In FIG. 1, the kit comprises one or more relatively large polyethylene bags 10 which are quite flexible and are in the nature of garbage disposal bags. A satisfactory bag may be made of flat sheets or flat tubular stock and, when laid out flat, will be approximately 22" long and 13" or 14" wide.
Another part of the kit is a wire coil, which is to be formed by the purchaser of the kit, into a stand for holding the bag open under the drain opening in the crankcase of an automotive engine. Herein, a spiral formed wire coil 11 having slightly in excess of two turns is illustrated as appropriate. Also, in the kit, are a number of bendable flat metal strips which may be bent around the wire and over the bag material draped over the wire in order to secure the bag in position on the wire stand. The usual spring activated clothespins are a useable element in place of the wire strips 12.
The kit also contains a number of wire enclosed paper ties with which the oil containing bags may be closed and sealed against the loss of the oil in the bag, much in the nature of the ties used for securing the open ends of garbage disposal bags.
The term coil used relative to the stand is not to be limited to a spiral or circular form of wire, but should include any other geometric shape which will provide a base for holding the stand upright and an elevated open figured form for securing and holding the open end of the bag in a sufficiently large opening to receive the oil draining from an automobile crankcase. The form of the wire at its base and at its elevated wire form could be rectangular, square, oblong, triangular or any other geometric open figured shape.
In FIG. 2, the wire stand is shown in a form involving a bending of the largest circular part of the coil at a point 15, which is also indicated on FIG. 1. A bend is made so that the large coil 16 provides not entirely 360 so, but nevertheless a base 16 of considerable stable extent. The bend at the point 15 is made so that a portion of the wire 17 forms an upstanding leg extending above the base 16. In the upstanding leg, a second bend is made at a point 18 so that an upper coil 20 may be folded over generally parallel to the base coil 16, but within its perimeter by vertical projection and generally over the base coil 16. Ordinarily the instructions printed on the sales container for the kit will indicate by graphics to the purchaser how to make the bends in the wire. A commercially available solid wire of approximately 0.115" diameter has been found satisfactory for the making the stand and capable of being bent by an individual either with bare hands or with the use of simple pliers or other hand tools.
Once the stand has been formed so that it may sit upon a garage floor holding the upper coil 20 above the base coil 16, solely by the upstanding leg 17, the open end 21 of one of the oil disposal bags 10 may be brought up through the upper coil 20 and trained over or draped over the upper coil so that the open end 21 defined by the edge of the bag is somewhat below the upper coil 20 as illustrated in FIG. 4. A number of sheet metal strips 12 may be manually bent over the bag and the wire to retain the bag in its threaded condition over the upper coil as illustrated. An upper coil size of approximately 4 to 5" in diameter has been found adequate for a person to position the assemblage under an automobile engine properly to catch all of the oil draining from an engine crankcase. The metal strips found adequate for the purposes described may be of soft metal, about an inch long and 3/16" wide and 0.020" thick. The clip is stiff enough to bind the bag to the wire stand yet bendable easily by finger applied pressure. Other clips and forms of fasteners may be subtituted as desired.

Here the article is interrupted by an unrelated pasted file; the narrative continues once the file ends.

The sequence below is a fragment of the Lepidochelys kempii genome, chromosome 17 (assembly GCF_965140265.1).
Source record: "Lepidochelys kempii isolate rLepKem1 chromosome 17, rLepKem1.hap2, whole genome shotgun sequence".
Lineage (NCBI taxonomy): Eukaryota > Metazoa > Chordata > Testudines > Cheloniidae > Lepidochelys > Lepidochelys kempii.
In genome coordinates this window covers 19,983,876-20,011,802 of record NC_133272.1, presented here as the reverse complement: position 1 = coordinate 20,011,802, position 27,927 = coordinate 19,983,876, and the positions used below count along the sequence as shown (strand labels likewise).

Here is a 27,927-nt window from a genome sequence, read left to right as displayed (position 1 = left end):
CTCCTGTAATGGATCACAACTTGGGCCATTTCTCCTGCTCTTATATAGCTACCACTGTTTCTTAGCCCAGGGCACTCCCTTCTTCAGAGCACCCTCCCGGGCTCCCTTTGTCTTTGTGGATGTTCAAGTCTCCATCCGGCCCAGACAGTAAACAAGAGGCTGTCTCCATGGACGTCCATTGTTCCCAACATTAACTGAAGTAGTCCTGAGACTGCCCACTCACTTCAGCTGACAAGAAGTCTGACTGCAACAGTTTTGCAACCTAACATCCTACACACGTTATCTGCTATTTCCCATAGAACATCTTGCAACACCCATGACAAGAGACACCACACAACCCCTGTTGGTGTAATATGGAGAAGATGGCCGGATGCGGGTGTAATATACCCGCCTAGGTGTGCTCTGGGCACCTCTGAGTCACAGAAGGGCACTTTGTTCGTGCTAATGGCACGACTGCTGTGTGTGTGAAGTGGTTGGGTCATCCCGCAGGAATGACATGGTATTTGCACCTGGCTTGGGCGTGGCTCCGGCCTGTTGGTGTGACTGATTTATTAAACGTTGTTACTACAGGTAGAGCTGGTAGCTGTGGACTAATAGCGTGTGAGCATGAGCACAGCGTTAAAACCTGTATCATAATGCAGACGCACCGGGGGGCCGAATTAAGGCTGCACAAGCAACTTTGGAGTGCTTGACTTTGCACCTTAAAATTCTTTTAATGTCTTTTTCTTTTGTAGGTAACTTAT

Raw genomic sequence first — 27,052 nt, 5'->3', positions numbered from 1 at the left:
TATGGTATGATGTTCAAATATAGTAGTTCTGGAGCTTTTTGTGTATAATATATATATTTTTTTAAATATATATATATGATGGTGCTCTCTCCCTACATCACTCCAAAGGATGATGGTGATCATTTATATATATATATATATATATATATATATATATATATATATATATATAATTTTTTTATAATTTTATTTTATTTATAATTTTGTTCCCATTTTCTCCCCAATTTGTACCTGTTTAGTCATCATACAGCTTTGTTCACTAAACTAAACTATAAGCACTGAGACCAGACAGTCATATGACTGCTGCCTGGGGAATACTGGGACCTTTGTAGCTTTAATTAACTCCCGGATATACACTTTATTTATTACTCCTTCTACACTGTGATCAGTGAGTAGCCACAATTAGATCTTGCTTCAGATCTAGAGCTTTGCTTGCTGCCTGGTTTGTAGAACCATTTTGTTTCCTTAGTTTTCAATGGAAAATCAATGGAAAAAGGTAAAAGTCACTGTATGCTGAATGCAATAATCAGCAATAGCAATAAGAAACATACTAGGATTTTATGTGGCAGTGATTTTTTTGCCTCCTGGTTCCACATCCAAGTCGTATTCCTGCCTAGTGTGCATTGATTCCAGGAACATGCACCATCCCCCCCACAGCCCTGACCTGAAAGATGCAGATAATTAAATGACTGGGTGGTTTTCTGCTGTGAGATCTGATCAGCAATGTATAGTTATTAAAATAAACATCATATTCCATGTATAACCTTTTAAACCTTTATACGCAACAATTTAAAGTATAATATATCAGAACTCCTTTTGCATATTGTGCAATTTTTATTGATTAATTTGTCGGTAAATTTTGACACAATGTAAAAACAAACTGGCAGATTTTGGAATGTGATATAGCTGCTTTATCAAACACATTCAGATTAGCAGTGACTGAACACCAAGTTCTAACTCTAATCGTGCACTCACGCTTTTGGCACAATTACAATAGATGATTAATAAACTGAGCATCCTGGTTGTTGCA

The bottom end 22 of the bag is closed as are the sides 23 and 24 so that the only entrance into the bag is at the open end 21. As illustrated in FIG. 4, the bag will rest primarily upon the same surface as the lower coil 16 of the stand, whether this be a garage floor, driveway or a street surface or other support. The bag will expand, as illustrated in FIG. 5, as oil flows into the bag, but this oil is supported almost entirely on the garage floor or the like.
Once all the oil is drained, a condition will exist as illustrated in FIG. 5. The clips 12 may be manually removed and the open end of the bag may be gathered and tied around its neck 25 by one of the paper-wire ties 13. Once the bag is closed, it may be handled by lifting the bag and its oil contents by the neck 25 whereupon the bag and its used oil may be discharged into the garbage collection apparatus, such as a garbage can 26 illustrated in FIG. 6.